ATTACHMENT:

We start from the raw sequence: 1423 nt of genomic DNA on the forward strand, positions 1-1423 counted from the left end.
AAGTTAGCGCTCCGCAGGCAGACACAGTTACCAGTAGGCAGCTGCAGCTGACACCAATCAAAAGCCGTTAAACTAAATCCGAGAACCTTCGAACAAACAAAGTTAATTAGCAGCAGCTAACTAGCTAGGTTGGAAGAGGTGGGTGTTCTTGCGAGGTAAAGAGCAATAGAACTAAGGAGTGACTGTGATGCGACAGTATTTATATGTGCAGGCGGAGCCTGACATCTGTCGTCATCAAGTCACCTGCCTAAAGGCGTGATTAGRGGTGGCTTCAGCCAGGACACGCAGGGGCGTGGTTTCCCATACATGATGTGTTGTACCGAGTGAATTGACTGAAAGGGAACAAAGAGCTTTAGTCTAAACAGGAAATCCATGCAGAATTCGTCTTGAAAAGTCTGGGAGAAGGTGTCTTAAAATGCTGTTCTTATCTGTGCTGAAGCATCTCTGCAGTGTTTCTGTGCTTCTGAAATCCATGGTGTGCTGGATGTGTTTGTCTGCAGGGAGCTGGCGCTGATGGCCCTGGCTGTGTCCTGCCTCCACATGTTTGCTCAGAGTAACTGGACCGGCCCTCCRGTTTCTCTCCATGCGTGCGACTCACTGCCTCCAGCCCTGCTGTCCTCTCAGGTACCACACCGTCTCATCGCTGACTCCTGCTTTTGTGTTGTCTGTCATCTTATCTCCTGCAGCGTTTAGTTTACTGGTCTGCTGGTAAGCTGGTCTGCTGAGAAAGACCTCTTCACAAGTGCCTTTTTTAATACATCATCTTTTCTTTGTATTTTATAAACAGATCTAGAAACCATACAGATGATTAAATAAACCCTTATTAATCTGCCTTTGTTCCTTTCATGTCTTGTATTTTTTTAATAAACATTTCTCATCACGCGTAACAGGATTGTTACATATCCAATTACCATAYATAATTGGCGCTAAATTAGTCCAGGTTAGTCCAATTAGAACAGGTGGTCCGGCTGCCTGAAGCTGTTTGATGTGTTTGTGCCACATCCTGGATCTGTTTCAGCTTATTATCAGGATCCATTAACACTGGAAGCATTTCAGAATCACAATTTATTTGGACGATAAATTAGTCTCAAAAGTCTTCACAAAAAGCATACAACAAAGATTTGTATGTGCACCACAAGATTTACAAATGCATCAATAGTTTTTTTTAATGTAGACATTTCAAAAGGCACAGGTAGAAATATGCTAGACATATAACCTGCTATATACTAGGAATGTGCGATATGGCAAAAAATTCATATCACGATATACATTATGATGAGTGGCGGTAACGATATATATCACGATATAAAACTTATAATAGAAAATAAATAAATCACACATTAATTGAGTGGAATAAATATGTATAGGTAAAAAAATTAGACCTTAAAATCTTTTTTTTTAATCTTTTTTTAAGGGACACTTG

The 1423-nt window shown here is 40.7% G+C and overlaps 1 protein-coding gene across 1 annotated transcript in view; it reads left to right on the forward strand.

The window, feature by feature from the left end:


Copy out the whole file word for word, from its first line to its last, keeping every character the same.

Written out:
We start from the raw sequence: 1423 nt of genomic DNA on the forward strand, positions 1-1423 counted from the left end.
AAGTTAGCGCTCCGCAGGCAGACACAGTTACCAGTAGGCAGCTGCAGCTGACACCAATCAAAAGCCGTTAAACTAAATCCGAGAACCTTCGAACAAACAAAGTTAATTAGCAGCAGCTAACTAGCTAGGTTGGAAGAGGTGGGTGTTCTTGCGAGGTAAAGAGCAATAGAACTAAGGAGTGACTGTGATGCGACAGTATTTATATGTGCAGGCGGAGCCTGACATCTGTCGTCATCAAGTCACCTGCCTAAAGGCGTGATTAGRGGTGGCTTCAGCCAGGACACGCAGGGGCGTGGTTTCCCATACATGATGTGTTGTACCGAGTGAATTGACTGAAAGGGAACAAAGAGCTTTAGTCTAAACAGGAAATCCATGCAGAATTCGTCTTGAAAAGTCTGGGAGAAGGTGTCTTAAAATGCTGTTCTTATCTGTGCTGAAGCATCTCTGCAGTGTTTCTGTGCTTCTGAAATCCATGGTGTGCTGGATGTGTTTGTCTGCAGGGAGCTGGCGCTGATGGCCCTGGCTGTGTCCTGCCTCCACATGTTTGCTCAGAGTAACTGGACCGGCCCTCCRGTTTCTCTCCATGCGTGCGACTCACTGCCTCCAGCCCTGCTGTCCTCTCAGGTACCACACCGTCTCATCGCTGACTCCTGCTTTTGTGTTGTCTGTCATCTTATCTCCTGCAGCGTTTAGTTTACTGGTCTGCTGGTAAGCTGGTCTGCTGAGAAAGACCTCTTCACAAGTGCCTTTTTTAATACATCATCTTTTCTTTGTATTTTATAAACAGATCTAGAAACCATACAGATGATTAAATAAACCCTTATTAATCTGCCTTTGTTCCTTTCATGTCTTGTATTTTTTTAATAAACATTTCTCATCACGCGTAACAGGATTGTTACATATCCAATTACCATAYATAATTGGCGCTAAATTAGTCCAGGTTAGTCCAATTAGAACAGGTGGTCCGGCTGCCTGAAGCTGTTTGATGTGTTTGTGCCACATCCTGGATCTGTTTCAGCTTATTATCAGGATCCATTAACACTGGAAGCATTTCAGAATCACAATTTATTTGGACGATAAATTAGTCTCAAAAGTCTTCACAAAAAGCATACAACAAAGATTTGTATGTGCACCACAAGATTTACAAATGCATCAATAGTTTTTTTTAATGTAGACATTTCAAAAGGCACAGGTAGAAATATGCTAGACATATAACCTGCTATATACTAGGAATGTGCGATATGGCAAAAAATTCATATCACGATATACATTATGATGAGTGGCGGTAACGATATATATCACGATATAAAACTTATAATAGAAAATAAATAAATCACACATTAATTGAGTGGAATAAATATGTATAGGTAAAAAAATTAGACCTTAAAATCTTTTTTTTTAATCTTTTTTTAAGGGACACTTG

The 1423-nt window shown here is 40.7% G+C and overlaps 1 protein-coding gene across 1 annotated transcript in view; it reads left to right on the forward strand.

The window, feature by feature from the left end: